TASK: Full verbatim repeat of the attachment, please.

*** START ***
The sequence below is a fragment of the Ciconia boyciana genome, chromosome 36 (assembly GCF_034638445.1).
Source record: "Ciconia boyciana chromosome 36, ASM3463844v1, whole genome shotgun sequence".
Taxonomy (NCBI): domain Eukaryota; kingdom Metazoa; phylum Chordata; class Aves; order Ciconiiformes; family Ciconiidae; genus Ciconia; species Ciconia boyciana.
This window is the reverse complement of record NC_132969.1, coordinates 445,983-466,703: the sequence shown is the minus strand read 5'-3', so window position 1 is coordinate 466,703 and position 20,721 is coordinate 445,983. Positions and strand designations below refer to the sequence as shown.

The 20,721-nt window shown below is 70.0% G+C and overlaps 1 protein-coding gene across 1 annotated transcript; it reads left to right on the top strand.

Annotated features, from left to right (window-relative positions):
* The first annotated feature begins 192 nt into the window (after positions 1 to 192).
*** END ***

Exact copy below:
The sequence below is a fragment of the Ciconia boyciana genome, chromosome 36 (assembly GCF_034638445.1).
Source record: "Ciconia boyciana chromosome 36, ASM3463844v1, whole genome shotgun sequence".
Taxonomy (NCBI): domain Eukaryota; kingdom Metazoa; phylum Chordata; class Aves; order Ciconiiformes; family Ciconiidae; genus Ciconia; species Ciconia boyciana.
This window is the reverse complement of record NC_132969.1, coordinates 445,983-466,703: the sequence shown is the minus strand read 5'-3', so window position 1 is coordinate 466,703 and position 20,721 is coordinate 445,983. Positions and strand designations below refer to the sequence as shown.

The 20,721-nt window shown below is 70.0% G+C and overlaps 1 protein-coding gene across 1 annotated transcript; it reads left to right on the top strand.

Annotated features, from left to right (window-relative positions):
* The first annotated feature begins 192 nt into the window (after positions 1 to 192).